Patricia Smith (pictured at the podium) is now finally confirmed as the Solicitor of Labor, the official legal counsel for the U.S. Department of Labor. On June 25, 2010, she spoke to the annual convention of the National Employment Lawyers Association (NELA). "Labor rights are civil rights," Smith told us, making clear that she intends to elevate labor policy to the moral level of the Civil Rights Movement.
She stated that the Department will issue new rulesthat will call on employers to "plan, prevent and protect." The goal is to stop the culture of noncompliance, the "catch me if you can" mentality. Employers will be required to issue safety plans, then implement the plan (prevent) and review and change the plan (prevent) as indicated by implementation. Employers themselves will have to look for risks and ways to reduce them.
In the wage and hour area, new rules will increase the employer's duty of recordkeeping and give employees a right to have the information collected about them.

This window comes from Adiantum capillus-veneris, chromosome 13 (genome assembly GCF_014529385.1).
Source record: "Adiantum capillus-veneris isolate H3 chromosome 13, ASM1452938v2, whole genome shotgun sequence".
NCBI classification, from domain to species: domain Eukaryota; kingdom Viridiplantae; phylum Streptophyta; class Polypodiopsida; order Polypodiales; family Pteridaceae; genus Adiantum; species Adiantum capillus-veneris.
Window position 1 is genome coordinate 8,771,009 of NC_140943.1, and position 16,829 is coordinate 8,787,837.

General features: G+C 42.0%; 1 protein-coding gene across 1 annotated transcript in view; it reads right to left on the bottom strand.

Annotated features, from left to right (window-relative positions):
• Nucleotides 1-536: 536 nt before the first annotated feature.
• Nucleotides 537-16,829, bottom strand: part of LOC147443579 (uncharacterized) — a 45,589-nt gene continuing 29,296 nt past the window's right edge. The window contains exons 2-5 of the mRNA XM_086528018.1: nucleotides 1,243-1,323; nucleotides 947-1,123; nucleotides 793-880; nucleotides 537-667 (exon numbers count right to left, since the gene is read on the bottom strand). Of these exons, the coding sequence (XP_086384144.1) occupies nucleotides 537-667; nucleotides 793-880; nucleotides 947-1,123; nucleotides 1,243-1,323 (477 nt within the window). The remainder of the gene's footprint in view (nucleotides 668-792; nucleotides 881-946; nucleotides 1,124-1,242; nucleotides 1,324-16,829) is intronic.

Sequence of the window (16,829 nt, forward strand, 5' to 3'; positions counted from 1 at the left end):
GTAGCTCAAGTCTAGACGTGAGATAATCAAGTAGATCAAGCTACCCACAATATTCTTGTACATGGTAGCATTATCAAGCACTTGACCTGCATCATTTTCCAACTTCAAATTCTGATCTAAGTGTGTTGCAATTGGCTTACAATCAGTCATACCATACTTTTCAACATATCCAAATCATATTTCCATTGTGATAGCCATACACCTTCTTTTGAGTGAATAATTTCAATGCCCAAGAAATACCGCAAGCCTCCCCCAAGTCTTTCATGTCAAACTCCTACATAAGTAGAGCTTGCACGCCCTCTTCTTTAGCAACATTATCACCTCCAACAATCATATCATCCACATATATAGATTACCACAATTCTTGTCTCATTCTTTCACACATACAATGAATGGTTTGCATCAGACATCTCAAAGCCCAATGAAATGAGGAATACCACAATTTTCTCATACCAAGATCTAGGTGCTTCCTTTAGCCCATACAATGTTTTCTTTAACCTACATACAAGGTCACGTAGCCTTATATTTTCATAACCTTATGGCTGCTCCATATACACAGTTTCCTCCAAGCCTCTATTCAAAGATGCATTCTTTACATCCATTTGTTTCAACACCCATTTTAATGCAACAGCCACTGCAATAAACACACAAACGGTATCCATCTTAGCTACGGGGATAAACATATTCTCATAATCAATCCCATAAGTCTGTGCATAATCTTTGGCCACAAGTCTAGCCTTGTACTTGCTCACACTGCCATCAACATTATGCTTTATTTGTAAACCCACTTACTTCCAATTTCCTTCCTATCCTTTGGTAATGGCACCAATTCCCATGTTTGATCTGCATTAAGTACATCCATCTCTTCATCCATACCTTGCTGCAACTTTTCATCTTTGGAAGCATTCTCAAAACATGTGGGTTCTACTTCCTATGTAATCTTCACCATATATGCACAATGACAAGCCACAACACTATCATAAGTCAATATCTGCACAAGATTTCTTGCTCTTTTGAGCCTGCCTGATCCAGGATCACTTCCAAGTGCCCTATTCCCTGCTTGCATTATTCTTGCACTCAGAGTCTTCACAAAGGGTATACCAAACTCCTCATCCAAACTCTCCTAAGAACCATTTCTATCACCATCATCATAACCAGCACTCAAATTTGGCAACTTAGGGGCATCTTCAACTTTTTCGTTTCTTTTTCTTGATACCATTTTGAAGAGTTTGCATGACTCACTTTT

The Department of Labor will address the "epidemic of misclassification that is going on in this country."
The Solicitor's office is now issuing more general Administrative Interpretations instead of the more specific opinion letters used in the past.
Ms. Smith wants to "reinvigorate" its amicus program. In the wage and hour area, private litigants file 15,000 cases a year. The Department of Labor files 150. So, the Solicitor's office would like to have more impact, without the burden of conducting litigation, by submitting amicus briefs. Attorneys are invited to submit requests for amicus briefs from the Solicitor's office.
Finally, the Secretary of Labor, Hilda Solis, did an outreach PSA on wage and hour rights. She said that employees should be paid fairly, "regardless of status." Ms. Smith said, "I want to say publicly that I stand by that statement. The FLSA [Fair Labor Standards Act] applies to everyone regardless of status."